The Court of Appeals acted without authority to issue its opinion on reconsideration. Therefore, the Court of Appeals' opinion on reconsideration issued on April 30, 1993, is vacated, and the original judgment of the Court of Appeals issued November 4, 1992, is reinstated.

OVERSTREET, J., dissents.

BAIRD, Judge, dissenting.

Finding the time limits set forth in the Rules of Appellate Procedure are not discretionary, Ante, 896 S.W.2d at 194, the majority holds the Court of Appeals had no authority to issue its subsequent opinion. Ante, 896 S.W.2d at 195. Citing only Jones v. State, 796 S.W.2d 183 (Tex.Cr.App.1990), the majority holds the Court of Appeals invoked its jurisdiction where it had none. Ante, 896 S.W.2d at 194. I write separately because the majority's reliance on Jones is misplaced and, when relevant authority is consulted, it is clear the majority reaches an erroneous result.

I.

In order to address the issues raised in this petition a summary of the applicable rules is in order. Our current Rules of Appellate Procedure do not limit the time an appellate case may be under submission.[1] Tex.R.App.P. 80(a). Once an opinion is issued, any party may file a motion for rehearing within fifteen days. Rule 100(a). This period of time may be extended. Rule 100(g).

Either party may petition the Court of Criminal Appeals to review any decision by a court of appeals in a criminal matter. Rule 202(a). A petition for discretionary review must be filed within thirty days of the Court of Appeal's judgment or denial of rehearing. Rule 202(b). Within fifteen days after a petition for discretionary review is filed, the Court of Appeals may "summarily reconsider and correct or modify" its original opinion or judgment. Rule 101.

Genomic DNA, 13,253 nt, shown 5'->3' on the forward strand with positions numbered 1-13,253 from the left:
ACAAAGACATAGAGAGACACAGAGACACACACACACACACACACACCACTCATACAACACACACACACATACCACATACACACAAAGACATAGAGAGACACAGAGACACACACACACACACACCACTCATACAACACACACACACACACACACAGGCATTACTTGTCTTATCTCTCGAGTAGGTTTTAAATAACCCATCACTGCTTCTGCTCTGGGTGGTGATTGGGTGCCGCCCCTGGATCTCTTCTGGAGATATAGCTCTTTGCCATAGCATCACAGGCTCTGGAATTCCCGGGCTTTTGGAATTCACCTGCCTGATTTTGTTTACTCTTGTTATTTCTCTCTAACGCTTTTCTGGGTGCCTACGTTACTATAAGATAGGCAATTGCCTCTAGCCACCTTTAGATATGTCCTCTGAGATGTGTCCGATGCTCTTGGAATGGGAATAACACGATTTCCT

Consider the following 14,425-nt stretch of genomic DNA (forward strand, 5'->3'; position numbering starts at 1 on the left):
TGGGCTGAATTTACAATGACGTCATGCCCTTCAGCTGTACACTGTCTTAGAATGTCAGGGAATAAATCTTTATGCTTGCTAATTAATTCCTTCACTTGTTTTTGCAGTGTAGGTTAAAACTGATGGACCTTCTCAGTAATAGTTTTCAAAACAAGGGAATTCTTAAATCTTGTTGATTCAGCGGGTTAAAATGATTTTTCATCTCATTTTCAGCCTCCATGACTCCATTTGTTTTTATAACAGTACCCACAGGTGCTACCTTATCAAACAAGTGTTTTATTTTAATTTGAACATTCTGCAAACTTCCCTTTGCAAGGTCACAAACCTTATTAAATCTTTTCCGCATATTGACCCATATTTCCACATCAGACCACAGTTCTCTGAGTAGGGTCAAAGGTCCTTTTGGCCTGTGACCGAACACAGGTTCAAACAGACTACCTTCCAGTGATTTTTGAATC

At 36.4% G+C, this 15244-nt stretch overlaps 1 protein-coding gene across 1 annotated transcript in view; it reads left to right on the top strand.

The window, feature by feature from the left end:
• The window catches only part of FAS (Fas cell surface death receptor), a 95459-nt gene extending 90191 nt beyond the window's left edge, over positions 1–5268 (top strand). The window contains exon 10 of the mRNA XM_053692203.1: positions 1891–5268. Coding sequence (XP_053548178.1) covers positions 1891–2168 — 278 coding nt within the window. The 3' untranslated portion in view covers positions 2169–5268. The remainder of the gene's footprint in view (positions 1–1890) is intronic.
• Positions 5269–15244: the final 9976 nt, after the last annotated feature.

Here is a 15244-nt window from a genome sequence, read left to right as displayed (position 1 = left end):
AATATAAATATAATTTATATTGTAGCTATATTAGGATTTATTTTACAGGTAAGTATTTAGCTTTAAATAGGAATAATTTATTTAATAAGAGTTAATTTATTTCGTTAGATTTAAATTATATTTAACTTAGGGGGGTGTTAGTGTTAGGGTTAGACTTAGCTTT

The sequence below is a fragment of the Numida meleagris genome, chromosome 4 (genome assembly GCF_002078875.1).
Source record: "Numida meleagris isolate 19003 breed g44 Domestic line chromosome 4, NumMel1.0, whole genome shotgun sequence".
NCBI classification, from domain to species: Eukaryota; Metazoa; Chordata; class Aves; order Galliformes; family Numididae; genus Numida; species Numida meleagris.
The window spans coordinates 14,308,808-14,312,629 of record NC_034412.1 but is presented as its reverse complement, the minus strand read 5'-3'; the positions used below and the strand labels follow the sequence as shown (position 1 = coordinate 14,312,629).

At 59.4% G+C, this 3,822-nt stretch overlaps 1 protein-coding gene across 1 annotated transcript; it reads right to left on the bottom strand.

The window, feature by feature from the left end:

Rule 86 requires a mandate to issue after a court of appeals disposes of a case. But Rule 86(e) provides that if a court of appeals "vacates, modifies, corrects or reforms its judgment after a mandate has been issued, the mandate shall have no further effect and a new mandate may be issued."

II.

In Jones, the defendant's notice of appeal failed to comply with Tex.R.App.P. 40(b)(1). Id., 796 S.W.2d at 185. Jones amended his notice of appeal and the Court of Appeals allowed the amendment. However, we reversed, holding a proper notice of appeal was necessary to invoke the jurisdiction of the Court of Appeals. Id., 796 S.W.2d at 186-187. Therefore, because the Court of Appeals had no jurisdiction, it had no authority to allow Jones to amend his notice of appeal. Id.

Jones arose from well-settled law concerning the invocation of jurisdiction in the courts of appeals. But the instant case does not concern the invocation of jurisdiction by the Court of Appeals. Indeed, the State concedes the Court had jurisdiction initially but contends the Court lost its jurisdiction prior to issuing the subsequent opinion. Consequently, *196 the majority's reliance on Jones is misplaced.